Today, Muslims around the world have entered the holy month of Ramadan. This month is greeted with joy because the Muslims had the opportunity to increase their charity coffers and worship opportunities. The most special of this month is certainly a shiyam or fasting.
But apparently, this hunger and thirst-hungry activity is not only unique to Muslims. From the long history of fasting, there are many religions out there that also carry out fasting activities. Let's see what religion!
Bahai is a monotheistic religion that developed in the 19th century in Persia (now Iran). Now followers of this religion are spread in India, Iran, Israel, America and some European countries. Baha'is perform fasts in the month of Ala, the 19th month of the Bahai calendar, or March 2-20 in the Christian calendar yearly. Just like Muslims, they also endure hunger and thirst from morning until evening to get closer to God.
Fasting on Buddhism is done while practicing meditation. Many Buddhist schools practice fasting on the full moon day and other festivals. Based on the Buddhist tradition, fasting here means refrain from food. They can still consume fluids.
Catholics generally practice fasting and abstinence ahead of Easter or Lent. Fasting for Catholics means reducing the amount of food eaten. Usually, this is accomplished by eating only one serving of food once a day, from Ash Wednesday to Good Friday. While abstinence can be a meat-eating abstinence, which is done every Friday during Pre-Easter.
4. Eastern Orthodoxy
The Eastern Orthodox Church is the second largest Christian church in the world, with an estimated 225-300 million followers. The Orthodox Church is embraced largely by Greek, Romanian, Russian, Serbian, Ukrainian and other Eastern European countries. It has also become a minority religion in several Middle Eastern countries such as Israel, Jordan, Lebanon and Syria.
Fasting for Orthodox Church means not eating meat, milk (and dairy products), and eggs. Fish are also abstinent during certain fasts. The period of fasting can also be many times in a year such as, Great Lent or Pre-Easter (fasting 40 days), Holy Week (7 days), Fasting Nativity (40 days), Fasting Dormition (2 weeks) and Fasting Apostles. Wednesdays and Fridays throughout the year are also considered as fasting days unless it falls on a certain celebration day.5. Hinduism
Often referred to as the oldest religion in history, Hinduism is a very dominant religion in India and Nepal and spread also to Southeast Asia including to Indonesia. Fasting is an important worship for Hindus because it is carried out from dawn to dawn the next day. Yep, 24 hours full. Fasting is usually done on new moon day and celebrations like Siwaratri, Saraswati, Puja and Durga Puja. While the Balinese Hindu people perform fasting on Nyepi Day starts at dawn until dawn tomorrow.
Judaism is a unique religion, philosophy and way of life adopted by the Jews. The majority of Judaizers inhabit Israel but also spread in the United States, France, Britain and other developed countries. Fasting run for 25 hours from sunset to sunset again on Yom Kippur day, the holiest day for Jews. Hari Tisha BAv is also commemorated by adherents of Judaism by fasting.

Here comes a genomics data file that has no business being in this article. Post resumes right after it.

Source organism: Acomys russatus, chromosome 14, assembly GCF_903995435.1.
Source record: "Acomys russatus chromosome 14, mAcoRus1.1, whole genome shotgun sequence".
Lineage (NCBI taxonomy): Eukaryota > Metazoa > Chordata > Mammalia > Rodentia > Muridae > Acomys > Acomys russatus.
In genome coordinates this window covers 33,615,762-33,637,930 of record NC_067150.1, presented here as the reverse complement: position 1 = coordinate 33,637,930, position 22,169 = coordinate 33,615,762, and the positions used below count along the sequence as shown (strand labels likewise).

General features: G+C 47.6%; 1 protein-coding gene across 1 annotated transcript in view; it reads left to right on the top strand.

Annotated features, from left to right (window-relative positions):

Mormonism is the idea that begins the establishment of The Church of Jesus Christ of Latter-day Saints. Originally developed in New York, USA in the 1820s. Now the Mormon church is based in Utah, USA and has opened branches and places of worship in various countries with a membership of over 15 million followers. Fasting is held on the first Sunday of the month, otherwise known as Fast Sunday. Money saved by fasting is donated through the church to the needy. After the breaking, the church members gather to one by one deliver a testimony of a kind of shahadah for the Mormons.
Paganism is a polytheistic belief that believes in many gods and goddesses in God's manifestations. In the ancient pagan era it may be described as a worshiper of gods and sepreti idols run on Ancient Egypt, but the pagan modern age now calls itself the religion of the earth. The pagans run fasts before the day of Ostara or the day of the spring begins. Some of the total fasts do not eat and drink, others just reduce the portion of the meal alone.
9. Evangelical Protestant
Evangelicism is a Protestant movement that began its momentum in the 18th and 19th centuries when The Great Awakenings raged in England and North America. These people practice fasting according to the church's instructions, organization or community. It can also be self-willed for the sake of solidarity and spirituality and as a form of a request for something to God. Evangelical followers have spread across America, Brazil, England as well as some Asian and African countries.
10. ProtestantFasting is not a fixed tradition for Protestant Christians. But like Evangelicals, church and community policy can be a reference to fasting. How to run it also according to the will of adherents, whether the total hunger and thirst or hold one of them aja.
Can you imagine it? Apparently, the teachings for tepa selira, do not exaggerate and also feel what felt by those who have trouble also exist in many religions in the world. And for you who will welcome Ramadhan this year, Hipwee say good-bye!